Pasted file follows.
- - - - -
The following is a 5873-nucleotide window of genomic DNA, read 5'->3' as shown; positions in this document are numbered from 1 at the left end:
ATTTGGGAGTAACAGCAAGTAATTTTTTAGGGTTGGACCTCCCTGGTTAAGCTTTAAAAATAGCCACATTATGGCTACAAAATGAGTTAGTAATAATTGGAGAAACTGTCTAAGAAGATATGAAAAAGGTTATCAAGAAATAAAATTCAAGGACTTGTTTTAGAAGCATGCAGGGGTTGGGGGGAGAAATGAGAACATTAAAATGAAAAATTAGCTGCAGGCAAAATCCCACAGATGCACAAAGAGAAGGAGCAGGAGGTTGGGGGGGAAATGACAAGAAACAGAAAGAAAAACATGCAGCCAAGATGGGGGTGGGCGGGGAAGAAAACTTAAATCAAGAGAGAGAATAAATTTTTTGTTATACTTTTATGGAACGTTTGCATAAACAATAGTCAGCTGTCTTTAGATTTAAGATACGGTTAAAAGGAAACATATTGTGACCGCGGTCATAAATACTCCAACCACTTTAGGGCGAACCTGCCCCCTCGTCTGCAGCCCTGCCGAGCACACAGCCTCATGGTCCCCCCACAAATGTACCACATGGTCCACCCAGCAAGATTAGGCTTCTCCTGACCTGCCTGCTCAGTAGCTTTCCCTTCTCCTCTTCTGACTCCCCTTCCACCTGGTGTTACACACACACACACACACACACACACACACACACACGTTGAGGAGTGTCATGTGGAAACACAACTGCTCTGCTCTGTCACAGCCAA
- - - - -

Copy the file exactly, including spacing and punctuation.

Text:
The following is a 5873-nucleotide window of genomic DNA, read 5'->3' as shown; positions in this document are numbered from 1 at the left end:
ATTTGGGAGTAACAGCAAGTAATTTTTTAGGGTTGGACCTCCCTGGTTAAGCTTTAAAAATAGCCACATTATGGCTACAAAATGAGTTAGTAATAATTGGAGAAACTGTCTAAGAAGATATGAAAAAGGTTATCAAGAAATAAAATTCAAGGACTTGTTTTAGAAGCATGCAGGGGTTGGGGGGAGAAATGAGAACATTAAAATGAAAAATTAGCTGCAGGCAAAATCCCACAGATGCACAAAGAGAAGGAGCAGGAGGTTGGGGGGGAAATGACAAGAAACAGAAAGAAAAACATGCAGCCAAGATGGGGGTGGGCGGGGAAGAAAACTTAAATCAAGAGAGAGAATAAATTTTTTGTTATACTTTTATGGAACGTTTGCATAAACAATAGTCAGCTGTCTTTAGATTTAAGATACGGTTAAAAGGAAACATATTGTGACCGCGGTCATAAATACTCCAACCACTTTAGGGCGAACCTGCCCCCTCGTCTGCAGCCCTGCCGAGCACACAGCCTCATGGTCCCCCCACAAATGTACCACATGGTCCACCCAGCAAGATTAGGCTTCTCCTGACCTGCCTGCTCAGTAGCTTTCCCTTCTCCTCTTCTGACTCCCCTTCCACCTGGTGTTACACACACACACACACACACACACACACACACACACGTTGAGGAGTGTCATGTGGAAACACAACTGCTCTGCTCTGTCACAGCCAA